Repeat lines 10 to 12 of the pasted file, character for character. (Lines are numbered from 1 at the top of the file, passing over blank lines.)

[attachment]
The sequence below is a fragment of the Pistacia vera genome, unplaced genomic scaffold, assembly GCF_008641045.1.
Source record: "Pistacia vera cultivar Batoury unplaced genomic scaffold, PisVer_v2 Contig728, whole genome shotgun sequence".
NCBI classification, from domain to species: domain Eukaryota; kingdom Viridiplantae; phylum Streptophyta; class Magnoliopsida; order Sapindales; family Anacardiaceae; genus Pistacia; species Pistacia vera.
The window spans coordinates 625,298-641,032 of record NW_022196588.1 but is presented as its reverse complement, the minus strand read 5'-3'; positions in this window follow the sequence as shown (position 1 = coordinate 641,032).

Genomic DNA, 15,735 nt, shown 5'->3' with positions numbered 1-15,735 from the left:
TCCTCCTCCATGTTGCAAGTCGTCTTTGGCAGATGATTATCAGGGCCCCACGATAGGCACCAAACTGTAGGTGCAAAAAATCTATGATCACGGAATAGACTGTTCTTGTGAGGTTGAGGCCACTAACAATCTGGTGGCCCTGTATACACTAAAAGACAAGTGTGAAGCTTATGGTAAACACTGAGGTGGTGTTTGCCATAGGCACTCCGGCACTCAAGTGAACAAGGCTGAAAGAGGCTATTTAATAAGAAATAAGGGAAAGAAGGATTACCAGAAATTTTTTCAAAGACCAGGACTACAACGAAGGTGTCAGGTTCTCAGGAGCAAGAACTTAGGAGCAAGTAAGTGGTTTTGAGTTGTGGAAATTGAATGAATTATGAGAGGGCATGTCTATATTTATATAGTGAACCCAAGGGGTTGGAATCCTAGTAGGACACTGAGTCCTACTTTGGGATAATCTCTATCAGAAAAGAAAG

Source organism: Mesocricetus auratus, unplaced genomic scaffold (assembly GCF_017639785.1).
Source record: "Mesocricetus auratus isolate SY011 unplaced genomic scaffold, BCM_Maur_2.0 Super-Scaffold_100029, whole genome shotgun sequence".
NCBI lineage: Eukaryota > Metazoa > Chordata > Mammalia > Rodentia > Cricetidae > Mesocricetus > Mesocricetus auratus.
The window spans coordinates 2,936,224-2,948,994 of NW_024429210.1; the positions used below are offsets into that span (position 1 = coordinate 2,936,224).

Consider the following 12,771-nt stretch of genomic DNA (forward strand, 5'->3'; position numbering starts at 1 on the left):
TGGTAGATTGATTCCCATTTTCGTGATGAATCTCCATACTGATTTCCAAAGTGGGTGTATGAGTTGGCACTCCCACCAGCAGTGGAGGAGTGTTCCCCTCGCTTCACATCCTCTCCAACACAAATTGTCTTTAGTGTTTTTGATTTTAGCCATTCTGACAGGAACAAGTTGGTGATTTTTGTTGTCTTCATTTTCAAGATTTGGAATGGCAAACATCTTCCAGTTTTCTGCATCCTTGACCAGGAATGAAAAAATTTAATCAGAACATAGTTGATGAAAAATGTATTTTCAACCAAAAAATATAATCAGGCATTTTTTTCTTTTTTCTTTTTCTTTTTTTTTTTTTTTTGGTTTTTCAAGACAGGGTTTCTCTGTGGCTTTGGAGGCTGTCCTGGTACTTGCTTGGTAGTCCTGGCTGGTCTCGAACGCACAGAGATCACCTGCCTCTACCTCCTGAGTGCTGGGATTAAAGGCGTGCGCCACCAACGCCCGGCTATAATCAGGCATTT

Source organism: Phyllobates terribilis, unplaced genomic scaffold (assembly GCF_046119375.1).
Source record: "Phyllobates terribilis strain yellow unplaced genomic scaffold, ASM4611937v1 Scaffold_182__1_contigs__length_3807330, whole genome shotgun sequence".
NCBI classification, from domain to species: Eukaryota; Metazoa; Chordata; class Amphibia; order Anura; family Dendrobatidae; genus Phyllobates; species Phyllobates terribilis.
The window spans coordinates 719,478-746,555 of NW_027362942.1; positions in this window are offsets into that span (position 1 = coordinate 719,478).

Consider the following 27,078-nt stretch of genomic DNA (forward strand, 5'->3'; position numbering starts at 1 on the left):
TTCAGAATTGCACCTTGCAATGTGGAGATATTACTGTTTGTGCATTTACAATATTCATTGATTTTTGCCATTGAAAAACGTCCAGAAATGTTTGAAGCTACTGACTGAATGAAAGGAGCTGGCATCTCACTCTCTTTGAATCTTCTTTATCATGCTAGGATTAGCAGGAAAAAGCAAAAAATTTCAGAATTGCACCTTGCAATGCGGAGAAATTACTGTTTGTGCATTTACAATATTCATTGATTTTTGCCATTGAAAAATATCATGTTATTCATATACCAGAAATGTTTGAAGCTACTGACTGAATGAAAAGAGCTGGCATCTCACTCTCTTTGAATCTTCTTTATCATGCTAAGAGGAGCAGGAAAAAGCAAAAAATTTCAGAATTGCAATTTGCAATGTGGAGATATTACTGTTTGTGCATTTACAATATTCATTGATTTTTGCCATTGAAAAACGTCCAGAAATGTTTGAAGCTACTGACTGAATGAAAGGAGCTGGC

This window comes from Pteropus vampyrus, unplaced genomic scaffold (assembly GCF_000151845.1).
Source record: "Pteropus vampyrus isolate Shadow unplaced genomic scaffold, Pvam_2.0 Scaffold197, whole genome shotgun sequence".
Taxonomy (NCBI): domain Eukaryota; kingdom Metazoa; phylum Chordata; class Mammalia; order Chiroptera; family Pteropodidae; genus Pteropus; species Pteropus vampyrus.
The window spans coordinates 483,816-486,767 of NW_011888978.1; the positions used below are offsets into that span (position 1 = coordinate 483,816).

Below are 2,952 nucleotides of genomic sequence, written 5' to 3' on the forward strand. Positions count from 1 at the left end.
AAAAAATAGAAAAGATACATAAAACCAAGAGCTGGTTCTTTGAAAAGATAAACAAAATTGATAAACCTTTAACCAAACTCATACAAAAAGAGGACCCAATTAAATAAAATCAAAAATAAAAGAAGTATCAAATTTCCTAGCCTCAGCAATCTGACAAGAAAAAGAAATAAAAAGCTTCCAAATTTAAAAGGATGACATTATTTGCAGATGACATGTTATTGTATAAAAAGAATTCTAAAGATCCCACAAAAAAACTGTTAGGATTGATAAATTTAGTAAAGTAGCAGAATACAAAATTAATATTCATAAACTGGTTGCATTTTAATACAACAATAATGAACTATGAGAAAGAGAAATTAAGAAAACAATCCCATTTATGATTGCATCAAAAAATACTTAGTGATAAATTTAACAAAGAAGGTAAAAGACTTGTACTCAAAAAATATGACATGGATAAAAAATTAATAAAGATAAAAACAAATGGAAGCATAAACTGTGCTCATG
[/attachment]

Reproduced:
The window spans coordinates 2,936,224-2,948,994 of NW_024429210.1; the positions used below are offsets into that span (position 1 = coordinate 2,936,224).

Consider the following 12,771-nt stretch of genomic DNA (forward strand, 5'->3'; position numbering starts at 1 on the left):
TGGTAGATTGATTCCCATTTTCGTGATGAATCTCCATACTGATTTCCAAAGTGGGTGTATGAGTTGGCACTCCCACCAGCAGTGGAGGAGTGTTCCCCTCGCTTCACATCCTCTCCAACACAAATTGTCTTTAGTGTTTTTGATTTTAGCCATTCTGACAGGAACAAGTTGGTGATTTTTGTTGTCTTCATTTTCAAGATTTGGAATGGCAAACATCTTCCAGTTTTCTGCATCCTTGACCAGGAATGAAAAAATTTAATCAGAACATAGTTGATGAAAAATGTATTTTCAACCAAAAAATATAATCAGGCATTTTTTTCTTTTTTCTTTTTCTTTTTTTTTTTTTTTTGGTTTTTCAAGACAGGGTTTCTCTGTGGCTTTGGAGGCTGTCCTGGTACTTGCTTGGTAGTCCTGGCTGGTCTCGAACGCACAGAGATCACCTGCCTCTACCTCCTGAGTGCTGGGATTAAAGGCGTGCGCCACCAACGCCCGGCTATAATCAGGCATTT